No Need to Think Twice: Poco at 50

The self-titled second album gets the belated appreciation it deserves

Poco 1970

The second in an initial trilogy of landmark albums by the newly-formed country rock pioneers Poco, the self-titled Poco maintained the energy and enthusiasm of the band’s sparkling debut Pickin’ Up the Pieces and capably foretold Deliverin’, a bold if somewhat premature live set informed by confidence and clarity.

An offshoot of the Buffalo Springfield — Richie Furay had been a constant in that band, holding his own against the formidable twosome Neil Young and Stephen Stills, while Jim Messina and Rusty Young each played a role in Springfield’s fractious final album Last Time Around — Poco helped spur the advent of Americana decades before the term became popular. It was also the first Poco album to feature Timothy B. Schmit, who replaced founding member Randy Meisner after he was drafted to play a role during the early stages of the Eagles. (Ironically, Schmit would later be recruited by the Eagles as well, a clear sign that Henley, Frey and company were keenly aware of the inroads Poco was making even early on.)

Nevertheless, Poco was significant in other ways as well. Aside from the fact it boasted any number of signature songs that would remain essential to their repertoire throughout the band’s ever-evolving career — “You Better Think Twice” and “Keep On Believin’ chief among them — it was also an innovative effort in that it featured the side-long medley “Nobody’s Fool/El Tonto de Nadie, Regresa,” a decidedly risky move for any emerging band, particularly one claiming a roots rock regimen.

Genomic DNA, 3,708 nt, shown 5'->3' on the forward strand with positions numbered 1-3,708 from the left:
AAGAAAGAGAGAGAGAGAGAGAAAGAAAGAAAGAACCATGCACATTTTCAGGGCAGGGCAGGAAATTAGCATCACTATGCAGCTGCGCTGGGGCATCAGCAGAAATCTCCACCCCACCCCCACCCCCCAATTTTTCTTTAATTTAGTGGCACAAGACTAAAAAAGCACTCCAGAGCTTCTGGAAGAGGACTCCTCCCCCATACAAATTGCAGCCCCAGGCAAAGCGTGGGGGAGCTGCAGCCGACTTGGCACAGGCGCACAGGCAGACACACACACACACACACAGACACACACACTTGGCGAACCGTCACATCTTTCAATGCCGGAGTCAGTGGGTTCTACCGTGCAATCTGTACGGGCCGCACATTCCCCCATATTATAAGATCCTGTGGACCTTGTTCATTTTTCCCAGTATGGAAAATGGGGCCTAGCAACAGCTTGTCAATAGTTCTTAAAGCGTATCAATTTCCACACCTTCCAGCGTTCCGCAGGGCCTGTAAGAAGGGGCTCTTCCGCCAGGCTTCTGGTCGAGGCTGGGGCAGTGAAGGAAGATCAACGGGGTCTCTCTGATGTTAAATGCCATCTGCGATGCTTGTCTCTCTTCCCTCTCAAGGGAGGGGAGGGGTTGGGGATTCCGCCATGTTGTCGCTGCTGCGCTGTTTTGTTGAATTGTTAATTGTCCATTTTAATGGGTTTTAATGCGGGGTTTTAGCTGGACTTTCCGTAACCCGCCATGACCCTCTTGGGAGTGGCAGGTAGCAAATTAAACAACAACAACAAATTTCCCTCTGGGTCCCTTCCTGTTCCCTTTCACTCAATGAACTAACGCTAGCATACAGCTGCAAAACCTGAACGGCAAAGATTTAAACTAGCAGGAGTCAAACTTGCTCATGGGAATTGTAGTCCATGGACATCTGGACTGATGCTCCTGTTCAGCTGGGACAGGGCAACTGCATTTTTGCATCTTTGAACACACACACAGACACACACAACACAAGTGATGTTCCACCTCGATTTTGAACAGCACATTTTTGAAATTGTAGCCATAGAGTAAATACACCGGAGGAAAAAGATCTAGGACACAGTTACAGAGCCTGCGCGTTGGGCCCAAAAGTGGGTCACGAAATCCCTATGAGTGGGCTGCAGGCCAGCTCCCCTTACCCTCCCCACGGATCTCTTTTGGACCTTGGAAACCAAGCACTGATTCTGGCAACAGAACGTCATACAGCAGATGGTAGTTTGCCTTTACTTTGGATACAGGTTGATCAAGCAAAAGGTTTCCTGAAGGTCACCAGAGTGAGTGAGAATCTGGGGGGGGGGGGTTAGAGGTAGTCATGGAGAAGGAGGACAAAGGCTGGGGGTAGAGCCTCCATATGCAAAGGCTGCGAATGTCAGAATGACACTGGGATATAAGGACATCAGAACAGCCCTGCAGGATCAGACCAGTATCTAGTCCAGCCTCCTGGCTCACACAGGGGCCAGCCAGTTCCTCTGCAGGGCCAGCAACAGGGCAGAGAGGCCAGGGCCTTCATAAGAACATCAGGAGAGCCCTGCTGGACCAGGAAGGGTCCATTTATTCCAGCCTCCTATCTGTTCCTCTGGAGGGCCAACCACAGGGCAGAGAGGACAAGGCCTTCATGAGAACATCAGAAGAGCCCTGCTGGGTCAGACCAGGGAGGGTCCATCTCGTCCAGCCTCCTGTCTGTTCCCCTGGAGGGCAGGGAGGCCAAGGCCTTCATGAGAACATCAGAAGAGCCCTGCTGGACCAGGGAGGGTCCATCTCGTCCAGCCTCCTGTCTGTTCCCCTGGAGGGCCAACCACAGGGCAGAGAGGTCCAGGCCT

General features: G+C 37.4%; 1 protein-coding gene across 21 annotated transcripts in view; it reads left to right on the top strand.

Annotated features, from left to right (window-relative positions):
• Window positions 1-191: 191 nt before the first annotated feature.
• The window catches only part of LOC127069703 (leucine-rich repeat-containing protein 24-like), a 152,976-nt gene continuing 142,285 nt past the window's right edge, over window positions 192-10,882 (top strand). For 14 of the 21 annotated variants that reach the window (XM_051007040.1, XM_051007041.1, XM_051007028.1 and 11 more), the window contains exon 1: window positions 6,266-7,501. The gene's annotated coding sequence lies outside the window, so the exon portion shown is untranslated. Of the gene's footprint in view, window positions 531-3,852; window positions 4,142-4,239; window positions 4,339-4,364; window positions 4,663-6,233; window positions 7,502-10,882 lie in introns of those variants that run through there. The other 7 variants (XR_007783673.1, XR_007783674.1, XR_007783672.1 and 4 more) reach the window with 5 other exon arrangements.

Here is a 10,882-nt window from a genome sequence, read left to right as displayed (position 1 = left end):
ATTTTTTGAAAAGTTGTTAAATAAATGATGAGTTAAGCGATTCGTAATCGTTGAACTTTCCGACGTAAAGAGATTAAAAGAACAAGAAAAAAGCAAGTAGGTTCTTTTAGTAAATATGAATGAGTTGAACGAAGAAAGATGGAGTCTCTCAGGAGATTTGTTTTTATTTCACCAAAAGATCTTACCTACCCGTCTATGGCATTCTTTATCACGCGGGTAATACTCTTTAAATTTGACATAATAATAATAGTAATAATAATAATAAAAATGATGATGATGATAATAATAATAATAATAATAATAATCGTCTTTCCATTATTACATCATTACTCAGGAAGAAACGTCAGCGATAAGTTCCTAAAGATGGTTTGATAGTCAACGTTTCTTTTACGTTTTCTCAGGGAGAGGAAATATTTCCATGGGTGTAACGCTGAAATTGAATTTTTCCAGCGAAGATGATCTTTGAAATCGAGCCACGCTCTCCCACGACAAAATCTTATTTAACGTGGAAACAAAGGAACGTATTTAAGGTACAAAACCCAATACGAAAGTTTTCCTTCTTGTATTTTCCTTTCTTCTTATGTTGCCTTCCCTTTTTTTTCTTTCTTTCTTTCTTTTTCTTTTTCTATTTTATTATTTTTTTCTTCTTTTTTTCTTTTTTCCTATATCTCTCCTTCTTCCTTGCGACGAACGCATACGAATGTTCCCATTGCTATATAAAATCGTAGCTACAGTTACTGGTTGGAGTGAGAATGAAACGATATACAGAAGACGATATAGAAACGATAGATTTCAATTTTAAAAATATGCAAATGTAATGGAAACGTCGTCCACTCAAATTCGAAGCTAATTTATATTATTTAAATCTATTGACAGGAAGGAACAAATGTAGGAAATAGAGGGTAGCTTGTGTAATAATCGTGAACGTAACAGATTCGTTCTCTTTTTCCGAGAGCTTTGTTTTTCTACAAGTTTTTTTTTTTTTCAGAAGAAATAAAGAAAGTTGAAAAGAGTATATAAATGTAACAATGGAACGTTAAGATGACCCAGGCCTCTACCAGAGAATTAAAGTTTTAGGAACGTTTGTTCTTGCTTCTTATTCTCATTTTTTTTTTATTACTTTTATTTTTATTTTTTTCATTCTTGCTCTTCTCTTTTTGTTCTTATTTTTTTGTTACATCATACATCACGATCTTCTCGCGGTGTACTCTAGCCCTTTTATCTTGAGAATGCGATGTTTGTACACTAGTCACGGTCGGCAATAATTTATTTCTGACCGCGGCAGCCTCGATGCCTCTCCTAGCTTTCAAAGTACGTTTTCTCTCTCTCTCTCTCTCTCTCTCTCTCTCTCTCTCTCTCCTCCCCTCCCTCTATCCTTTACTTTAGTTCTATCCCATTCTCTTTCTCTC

Poco Poco, Epic 1970

Indeed, that was one of the difficulties that hindered the band early on and continues to plague the group even in a current incarnation that finds pedal steel player Rusty Young the sole survivor of the original classic line-up. While their contemporaries — the Byrds, the Flying Burrito Brothers, the Nitty Gritty Dirt Band et. al. — leaned more towards rural realms and won a loyal following as a result, Poco continued to nourish more contemporary conceits. Thus, they found themselves attempting to balance a perilous divide, one that found them too rock for country and too country for rock.

In a sense, Poco confused matters even more. The fact that it was given an eponymous title showed that the band were pleased to assert their independence, and also provided a breakthrough in terms of shoring up a fan following. However it did nothing to gain the broader success the band had hoped for. Deliverin’ did better in that regard, but even now, 50 years on, that wider recognition still remains elusive at best. Sadly, Rock and Roll Hall of Fame honors have yet to be bestowed.

Even so, Poco still stands up well today, an energetic offering that’s flush with both sweet sentiment and decisive determination. Belated appreciation is definitely deserved.

 

Lee Zimmerman

Lee Zimmerman is a writer and columnist based in beautiful Maryville Tennessee. Over the past 20 years, his work has appeared in dozens of leading music publications. He is also the author of Americana Music: Voice, Visionaries, and Pioneers of an Honest Sound, which will be published by Texas A&M University Press early next year.

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